Under the guidance of director Gareth Edwards (and maybe others, depending on which behind-the-scenes reports you believe), Rogue One moves at relentless pace that contrasts sharply with A New Hope (the film this one is most directly connected to). The pace matches the film's tone nicely: the world is falling apart, and everyone had better move quickly if they want to save some of it. The action sequences are frantic and intense (the third-act climax is particularly impressive, managing to deliver both edge-of-year-seat intensity and real emotional weight), but even the many scenes of preparation and planning (which add to the sense that we're watching a wild fantasy version of Where Eagles Dare) have a striking sense of urgency. Michael Giacchino's score matches this, breathlessly charging through pieces that frequently echo John Williams but only occasionally quote him. Those quotes have a sense of urgency, too: they often seem to end a little earlier than we expect them to, as if the film only has time for so much fan service (there's a lot of it, but the movie largely doesn't underline it to the degree The Force Awakens did).

The impressively diverse ensemble does solid work, with Jones' fine, flinty lead performance serving as a sturdy centerpiece. The standout of the bunch is probably Tudyk's K-2SO, whose analytical nature and withering sarcasm make him feels like the perfect halfway point between C-3PO and Marvin the Paranoid Android. Almost every player of note has at least one scene that allows them to bring something special to the table, and elsewhere they strike their chords effectively: Ben Mendelsohn (playing the film's chief heavy) seethes and smirks, Luna serves up relaxed confidence, Mikkelsen offers mournful pragmatism, Whitaker goes for emotionally volatile bombast, Yen delivers smiling serenity, etc. It's also a spine-tingling pleasure to hear the voice of James Earl Jones (Field of Dreams) as Darth Vader once again, though the film (wisely) uses the iconic character very sparingly.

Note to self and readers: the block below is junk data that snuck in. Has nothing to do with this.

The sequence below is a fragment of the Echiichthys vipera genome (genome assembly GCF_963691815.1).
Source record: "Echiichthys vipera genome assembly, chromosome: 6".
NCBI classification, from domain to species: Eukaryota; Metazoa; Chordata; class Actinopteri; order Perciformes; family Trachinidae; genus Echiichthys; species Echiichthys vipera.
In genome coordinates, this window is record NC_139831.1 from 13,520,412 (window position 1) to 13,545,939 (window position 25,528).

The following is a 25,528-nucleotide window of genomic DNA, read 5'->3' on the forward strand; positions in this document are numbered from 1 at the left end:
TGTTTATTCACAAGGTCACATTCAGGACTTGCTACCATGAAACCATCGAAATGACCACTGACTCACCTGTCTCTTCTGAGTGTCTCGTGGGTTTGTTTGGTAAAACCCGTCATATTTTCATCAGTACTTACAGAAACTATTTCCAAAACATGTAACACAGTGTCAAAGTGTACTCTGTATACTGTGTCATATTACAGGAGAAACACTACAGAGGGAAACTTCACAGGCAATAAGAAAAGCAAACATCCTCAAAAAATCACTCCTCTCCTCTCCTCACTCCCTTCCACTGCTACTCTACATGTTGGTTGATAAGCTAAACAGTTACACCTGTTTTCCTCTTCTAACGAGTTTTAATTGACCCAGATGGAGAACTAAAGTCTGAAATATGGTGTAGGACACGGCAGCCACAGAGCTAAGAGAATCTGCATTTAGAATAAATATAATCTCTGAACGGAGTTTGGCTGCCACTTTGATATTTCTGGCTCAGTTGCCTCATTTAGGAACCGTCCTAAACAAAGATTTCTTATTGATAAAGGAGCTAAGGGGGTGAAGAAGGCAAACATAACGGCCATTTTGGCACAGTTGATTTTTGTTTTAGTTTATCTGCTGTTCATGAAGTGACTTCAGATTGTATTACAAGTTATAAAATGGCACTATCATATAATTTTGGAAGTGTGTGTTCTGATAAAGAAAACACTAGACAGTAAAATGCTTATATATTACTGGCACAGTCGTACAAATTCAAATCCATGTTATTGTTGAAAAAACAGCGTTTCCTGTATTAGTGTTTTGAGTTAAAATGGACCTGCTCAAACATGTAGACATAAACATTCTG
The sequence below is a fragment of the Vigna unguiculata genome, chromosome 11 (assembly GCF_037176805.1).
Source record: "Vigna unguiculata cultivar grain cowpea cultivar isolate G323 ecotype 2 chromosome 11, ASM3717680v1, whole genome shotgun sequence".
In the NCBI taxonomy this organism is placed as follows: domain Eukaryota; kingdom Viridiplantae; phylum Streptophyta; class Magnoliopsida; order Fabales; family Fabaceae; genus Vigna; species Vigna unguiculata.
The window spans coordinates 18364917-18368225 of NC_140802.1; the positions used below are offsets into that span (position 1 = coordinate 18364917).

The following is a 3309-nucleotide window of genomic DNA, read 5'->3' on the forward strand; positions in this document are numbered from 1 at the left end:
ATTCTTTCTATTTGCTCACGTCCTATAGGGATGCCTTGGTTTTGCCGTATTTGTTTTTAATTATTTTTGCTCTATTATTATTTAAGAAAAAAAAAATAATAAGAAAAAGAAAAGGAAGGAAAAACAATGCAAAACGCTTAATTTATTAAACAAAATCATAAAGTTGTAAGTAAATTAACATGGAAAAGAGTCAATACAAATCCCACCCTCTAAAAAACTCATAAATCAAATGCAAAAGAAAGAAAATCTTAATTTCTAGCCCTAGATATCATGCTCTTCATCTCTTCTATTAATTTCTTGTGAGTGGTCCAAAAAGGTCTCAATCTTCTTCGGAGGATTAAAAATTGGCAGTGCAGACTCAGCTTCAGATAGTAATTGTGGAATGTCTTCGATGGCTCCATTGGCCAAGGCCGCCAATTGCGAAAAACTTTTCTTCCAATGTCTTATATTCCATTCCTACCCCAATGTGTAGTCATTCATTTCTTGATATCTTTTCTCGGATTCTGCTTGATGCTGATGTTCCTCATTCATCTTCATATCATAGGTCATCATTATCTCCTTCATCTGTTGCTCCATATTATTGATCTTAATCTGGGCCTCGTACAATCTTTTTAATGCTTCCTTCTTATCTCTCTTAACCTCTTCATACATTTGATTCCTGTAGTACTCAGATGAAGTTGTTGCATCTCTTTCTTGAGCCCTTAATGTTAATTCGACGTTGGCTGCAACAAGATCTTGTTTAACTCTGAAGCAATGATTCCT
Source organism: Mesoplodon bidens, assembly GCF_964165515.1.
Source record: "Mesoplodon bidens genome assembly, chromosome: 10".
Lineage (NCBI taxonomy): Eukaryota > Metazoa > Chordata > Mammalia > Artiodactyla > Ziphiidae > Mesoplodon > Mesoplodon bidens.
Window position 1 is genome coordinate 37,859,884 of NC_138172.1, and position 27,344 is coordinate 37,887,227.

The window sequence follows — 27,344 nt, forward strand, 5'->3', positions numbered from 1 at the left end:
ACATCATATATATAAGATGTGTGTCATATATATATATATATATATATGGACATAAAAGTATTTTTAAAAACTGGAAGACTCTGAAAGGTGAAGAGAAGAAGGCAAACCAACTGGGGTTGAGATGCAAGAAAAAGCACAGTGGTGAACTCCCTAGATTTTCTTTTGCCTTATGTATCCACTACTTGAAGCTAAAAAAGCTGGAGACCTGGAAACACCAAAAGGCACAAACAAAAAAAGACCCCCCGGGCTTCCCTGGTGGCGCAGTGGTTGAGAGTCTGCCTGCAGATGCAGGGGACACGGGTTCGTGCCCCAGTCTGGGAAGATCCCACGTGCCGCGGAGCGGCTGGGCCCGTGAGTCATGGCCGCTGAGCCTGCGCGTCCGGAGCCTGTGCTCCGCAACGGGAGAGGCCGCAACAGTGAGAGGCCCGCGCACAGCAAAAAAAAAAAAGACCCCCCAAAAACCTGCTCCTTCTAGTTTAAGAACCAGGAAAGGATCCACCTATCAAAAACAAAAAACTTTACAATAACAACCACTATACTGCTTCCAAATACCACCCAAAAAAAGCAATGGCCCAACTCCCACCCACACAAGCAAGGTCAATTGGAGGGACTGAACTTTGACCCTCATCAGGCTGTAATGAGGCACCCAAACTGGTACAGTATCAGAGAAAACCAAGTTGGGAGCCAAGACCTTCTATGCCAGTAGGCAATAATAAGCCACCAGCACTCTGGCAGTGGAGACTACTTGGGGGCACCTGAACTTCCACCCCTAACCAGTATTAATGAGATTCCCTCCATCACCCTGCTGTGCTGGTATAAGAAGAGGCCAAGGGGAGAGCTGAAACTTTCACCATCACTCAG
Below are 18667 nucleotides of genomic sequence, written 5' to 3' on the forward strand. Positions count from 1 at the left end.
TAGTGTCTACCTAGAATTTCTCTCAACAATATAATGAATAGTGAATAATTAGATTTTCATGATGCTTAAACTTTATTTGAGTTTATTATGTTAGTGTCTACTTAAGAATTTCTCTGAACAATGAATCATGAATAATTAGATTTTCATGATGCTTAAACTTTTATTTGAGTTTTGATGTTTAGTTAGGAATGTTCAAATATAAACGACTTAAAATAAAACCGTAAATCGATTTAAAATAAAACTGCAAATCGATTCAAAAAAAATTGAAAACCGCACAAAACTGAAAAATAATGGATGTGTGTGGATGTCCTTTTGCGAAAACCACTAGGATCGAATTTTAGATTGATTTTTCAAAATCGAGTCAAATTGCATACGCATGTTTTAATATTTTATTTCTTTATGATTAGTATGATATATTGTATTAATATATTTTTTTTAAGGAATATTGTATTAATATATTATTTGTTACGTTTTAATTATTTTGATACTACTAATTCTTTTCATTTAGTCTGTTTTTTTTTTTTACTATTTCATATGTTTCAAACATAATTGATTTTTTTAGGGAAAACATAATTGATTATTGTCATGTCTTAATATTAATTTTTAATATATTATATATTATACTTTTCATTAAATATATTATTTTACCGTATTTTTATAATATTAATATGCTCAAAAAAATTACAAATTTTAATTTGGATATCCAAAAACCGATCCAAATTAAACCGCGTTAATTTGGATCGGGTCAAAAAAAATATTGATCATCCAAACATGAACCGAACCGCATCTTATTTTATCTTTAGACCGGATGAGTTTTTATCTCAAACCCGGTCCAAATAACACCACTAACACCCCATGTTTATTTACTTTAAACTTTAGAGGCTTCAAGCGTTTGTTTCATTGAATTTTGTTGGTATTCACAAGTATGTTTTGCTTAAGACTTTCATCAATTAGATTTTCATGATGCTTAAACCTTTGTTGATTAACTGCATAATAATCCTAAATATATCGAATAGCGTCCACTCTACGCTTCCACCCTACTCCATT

The film makes so many smart, thoughtful decisions that it's a little surprising to see it throw a spectacularly terrible one into the mix. (There's a minor spoiler ahead, so feel free to skip to the next paragraph if you haven't seen the movie.) Given that the film is taking place just before the events of A New Hope, it's no surprise that the filmmakers felt the need to include Grand Moff Tarkin in a few scenes. However, I'm more than a little baffled by their decision to digitally recreate Peter Cushing's likeness in order to do this. The CG Cushing-beast is a remarkably unconvincing bit of digital trickery, and every time the character appeared I couldn't stop thinking about how weird he looked. Why not just cast a look-alike? A similar mistake is made on one of the film's key shots, detracting from what ought to be a moving moment.

That misstep aside, this a fine addition to the Star Wars saga that successfully manages to do its own thing while remaining true to the universe it belongs to. Despite the fact that it's part of a mega-franchise, this is the rare blockbuster that feels free of the usual franchise film limitations. There are no (direct) sequels to set up, no cliffs to hang from, no bets to be hedged. This movie is giving you everything it's got, and it's remarkable what a difference that makes. 

Rogue One: A Star Wars Story

Rating: ★★½ (out of four)
MPAA Rating: PG-13
Running Time: 133 minutes
Release Year: 2016